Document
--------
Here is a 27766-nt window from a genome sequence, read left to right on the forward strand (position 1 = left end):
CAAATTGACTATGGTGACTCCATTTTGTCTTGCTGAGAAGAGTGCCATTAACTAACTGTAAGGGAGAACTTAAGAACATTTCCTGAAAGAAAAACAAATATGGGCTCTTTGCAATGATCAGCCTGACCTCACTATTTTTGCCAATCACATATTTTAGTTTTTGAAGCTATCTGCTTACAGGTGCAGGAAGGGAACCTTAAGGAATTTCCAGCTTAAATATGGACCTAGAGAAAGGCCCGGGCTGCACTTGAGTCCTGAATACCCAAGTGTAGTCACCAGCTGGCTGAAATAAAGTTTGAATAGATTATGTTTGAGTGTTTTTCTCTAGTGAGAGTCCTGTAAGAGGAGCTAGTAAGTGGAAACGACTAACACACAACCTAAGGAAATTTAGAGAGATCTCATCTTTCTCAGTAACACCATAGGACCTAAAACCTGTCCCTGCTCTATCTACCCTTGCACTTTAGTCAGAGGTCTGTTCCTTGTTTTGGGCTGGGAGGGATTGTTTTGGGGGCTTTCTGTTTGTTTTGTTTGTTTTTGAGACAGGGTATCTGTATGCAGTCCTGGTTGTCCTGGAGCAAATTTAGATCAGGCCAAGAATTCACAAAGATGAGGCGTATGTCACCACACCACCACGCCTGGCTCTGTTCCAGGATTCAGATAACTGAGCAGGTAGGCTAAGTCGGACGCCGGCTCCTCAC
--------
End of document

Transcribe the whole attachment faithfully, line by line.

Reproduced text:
Here is a 27766-nt window from a genome sequence, read left to right on the forward strand (position 1 = left end):
CAAATTGACTATGGTGACTCCATTTTGTCTTGCTGAGAAGAGTGCCATTAACTAACTGTAAGGGAGAACTTAAGAACATTTCCTGAAAGAAAAACAAATATGGGCTCTTTGCAATGATCAGCCTGACCTCACTATTTTTGCCAATCACATATTTTAGTTTTTGAAGCTATCTGCTTACAGGTGCAGGAAGGGAACCTTAAGGAATTTCCAGCTTAAATATGGACCTAGAGAAAGGCCCGGGCTGCACTTGAGTCCTGAATACCCAAGTGTAGTCACCAGCTGGCTGAAATAAAGTTTGAATAGATTATGTTTGAGTGTTTTTCTCTAGTGAGAGTCCTGTAAGAGGAGCTAGTAAGTGGAAACGACTAACACACAACCTAAGGAAATTTAGAGAGATCTCATCTTTCTCAGTAACACCATAGGACCTAAAACCTGTCCCTGCTCTATCTACCCTTGCACTTTAGTCAGAGGTCTGTTCCTTGTTTTGGGCTGGGAGGGATTGTTTTGGGGGCTTTCTGTTTGTTTTGTTTGTTTTTGAGACAGGGTATCTGTATGCAGTCCTGGTTGTCCTGGAGCAAATTTAGATCAGGCCAAGAATTCACAAAGATGAGGCGTATGTCACCACACCACCACGCCTGGCTCTGTTCCAGGATTCAGATAACTGAGCAGGTAGGCTAAGTCGGACGCCGGCTCCTCAC